On the Duck Front

So we have settled on a duck to raise this year. We are going with the Welsh Harlequin, an offshoot of the Khaki Campbell. I think it is much prettier than the Khaki Campbells, though. Like them, Welsh Harlequin’s are excellent layers, laying anywhere from 260 to 300 eggs a year. They are also calm, friendly, sweet, easily managed ducks. And they are dual-purpose, so make a good meat duck. They don’t get very big, the hens are around 5 pounds at maturity and the drakes a little bigger. The hens will also sit on a nest and hatch out ducklings if we decide we want to do that next year.

Welsh Harlequin male

Welsh Harlequins

I’ve narrowed it down to two hatcheries and have to decide which one to order from. There is Murray McMurray, which has an excellent reputation. But if I want to order just 4 ducklings, I have to pay an extra $45 for shipping and handling so they include insulation and a hot pack to keep the small number of ducklings warm. And they only offer straight run, so there is no guarantee that I’d even get any females. Though chances are technically 50/50, anyone who has raised a litter or hatching of anything knows that sometimes they are all or mostly one sex or the other for one litter or hatching and then the next might be the opposite. It might not be 50/50 for the hatch I order and since I want mostly females, ordering just 4 is really taking a chance.

The difference in price for 4 ducklings with the extra shipping or 10 ducklings with free shipping is $2. If I have to pay that much money I’d rather get the extra ducklings with the higher chance of getting females and butcher the extras. And I’ve gotten permission to do that. The ducks would be ready to butcher at 10 weeks old or so.

The other hatchery I can order from is called Metzer Farms. They specialize in waterfowl and game birds. They have the Welsh Harlequins available sexed. Again, I’d still need to order 10 birds or I’d have to pay extra for the shipping, not as much extra but still up there, but if I did order the smaller amount of birds, I’d at least be assured of getting what I want. Then when they got larger, I could either sell the extra hens because people definitely want the hens or butcher. If I go that route, I am thinking about getting 8 hens and 2 drakes. Then I could keep 4 hens and 1 drake and sell the other five as a flock or butcher them.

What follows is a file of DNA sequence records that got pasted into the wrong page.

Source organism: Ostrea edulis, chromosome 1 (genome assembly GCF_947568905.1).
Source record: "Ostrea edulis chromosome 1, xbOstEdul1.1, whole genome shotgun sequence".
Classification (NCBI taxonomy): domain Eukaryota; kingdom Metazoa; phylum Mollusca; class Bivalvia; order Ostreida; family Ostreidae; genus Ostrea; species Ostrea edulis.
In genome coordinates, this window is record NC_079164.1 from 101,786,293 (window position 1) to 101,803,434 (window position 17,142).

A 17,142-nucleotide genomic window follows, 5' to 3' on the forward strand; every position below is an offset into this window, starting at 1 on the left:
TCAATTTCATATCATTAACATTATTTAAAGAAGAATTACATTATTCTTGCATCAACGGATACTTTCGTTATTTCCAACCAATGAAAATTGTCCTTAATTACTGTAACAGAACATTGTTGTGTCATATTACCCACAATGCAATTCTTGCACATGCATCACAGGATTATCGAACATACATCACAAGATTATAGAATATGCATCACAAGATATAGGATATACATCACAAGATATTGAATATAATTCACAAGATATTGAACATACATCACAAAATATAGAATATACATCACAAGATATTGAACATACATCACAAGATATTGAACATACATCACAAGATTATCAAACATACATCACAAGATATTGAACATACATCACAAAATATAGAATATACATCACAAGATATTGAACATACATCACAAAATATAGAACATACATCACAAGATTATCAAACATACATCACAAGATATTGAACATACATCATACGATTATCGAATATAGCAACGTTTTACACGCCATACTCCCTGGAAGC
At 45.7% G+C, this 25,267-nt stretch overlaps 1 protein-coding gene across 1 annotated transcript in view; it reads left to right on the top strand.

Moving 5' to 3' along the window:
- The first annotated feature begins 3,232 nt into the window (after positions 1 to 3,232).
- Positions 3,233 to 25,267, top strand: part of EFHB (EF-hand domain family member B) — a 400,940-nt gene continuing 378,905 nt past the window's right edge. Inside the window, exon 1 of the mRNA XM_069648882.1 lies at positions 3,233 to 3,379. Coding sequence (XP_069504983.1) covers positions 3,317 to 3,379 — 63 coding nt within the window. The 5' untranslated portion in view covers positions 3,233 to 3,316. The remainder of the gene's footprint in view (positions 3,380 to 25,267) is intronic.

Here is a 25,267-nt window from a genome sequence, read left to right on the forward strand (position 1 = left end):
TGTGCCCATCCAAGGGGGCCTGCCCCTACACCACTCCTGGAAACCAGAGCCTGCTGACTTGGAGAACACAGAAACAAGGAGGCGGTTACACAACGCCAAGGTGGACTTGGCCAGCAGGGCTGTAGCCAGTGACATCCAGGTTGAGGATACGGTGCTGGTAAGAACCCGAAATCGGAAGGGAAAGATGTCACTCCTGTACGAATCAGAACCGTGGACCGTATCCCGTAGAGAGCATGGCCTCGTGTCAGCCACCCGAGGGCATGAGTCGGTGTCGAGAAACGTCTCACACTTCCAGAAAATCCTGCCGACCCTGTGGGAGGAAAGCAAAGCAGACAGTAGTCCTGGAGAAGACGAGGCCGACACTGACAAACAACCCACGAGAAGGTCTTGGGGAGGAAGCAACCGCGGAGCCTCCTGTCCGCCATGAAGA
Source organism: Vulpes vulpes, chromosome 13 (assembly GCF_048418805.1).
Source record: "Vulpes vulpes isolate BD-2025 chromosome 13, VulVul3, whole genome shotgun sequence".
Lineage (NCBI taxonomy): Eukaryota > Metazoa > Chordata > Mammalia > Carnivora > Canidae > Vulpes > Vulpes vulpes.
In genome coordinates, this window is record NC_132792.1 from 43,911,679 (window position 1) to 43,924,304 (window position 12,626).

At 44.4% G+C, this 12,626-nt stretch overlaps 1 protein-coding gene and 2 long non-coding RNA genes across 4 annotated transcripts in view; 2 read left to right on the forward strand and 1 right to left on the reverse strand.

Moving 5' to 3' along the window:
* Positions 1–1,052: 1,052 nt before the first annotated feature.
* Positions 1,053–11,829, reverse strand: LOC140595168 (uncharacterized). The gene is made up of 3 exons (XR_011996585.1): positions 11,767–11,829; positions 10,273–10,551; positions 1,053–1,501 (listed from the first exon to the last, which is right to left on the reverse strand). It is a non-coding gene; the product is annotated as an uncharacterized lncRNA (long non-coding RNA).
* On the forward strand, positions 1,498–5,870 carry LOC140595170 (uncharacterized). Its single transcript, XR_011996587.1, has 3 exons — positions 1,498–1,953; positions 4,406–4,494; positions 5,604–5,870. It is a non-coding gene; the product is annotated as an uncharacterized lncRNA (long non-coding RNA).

I don’t know much about Metzer Farms, it isn’t talked up quite like Murray McMurray, but it seems to have gotten good feedback on the forums I’ve looked at. They also have a little starter gel paste they can enclose with their ducklings that is a little extra insurance on keeping them hydrated while in shipping. Probably not strictly necessary, but a nice option. I will have to do some more review searching to see what people think of them before deciding. I will spend some time on that tomorrow.

I did find an example of what I want for a duck house.

duck_house

We’d add ventilation windows though on either end. They would be covered over with 1/2″ by 1/2″ hardware cloth. This thing will be tighter than Fort Knox. I am not playing the “Raccoons Ate My Ducks Game” this year. Ducks are raccoon magnets enough as it is without giving the darn critters an inch to reach through.

We’ve been looking at the youtube videos on how to make a small feather plucker that attaches to the end of a drill. Way cheaper than the barrel style pluckers to make and still quite a bit faster than doing it by hand. Though we’d buy the actual plucker fingers off Amazon or something as opposed to the rubber bungies as some of the rubber bungies leave black marks on the bird from the research I’ve done.

As for feed, I will be going with organic Scratch and Peck chick starter with a vitamin supplement made for ducks with Niacin that goes in the ducks’ drinking water so they don’t get angel wing or any of the other things caused by Niacin deficiency. We will likely move on to the Scratch and Peck grower feed after that. But I may make my own duck feed. I found a recipe for it. All ingredients are organic.

2 pounds wheat
1 pound barley
1 pound oats
2 pounds corn
3 pounds chickpeas
2 pounds field peas
12 ounces sunflower seeds
2 ounces oyster shell grit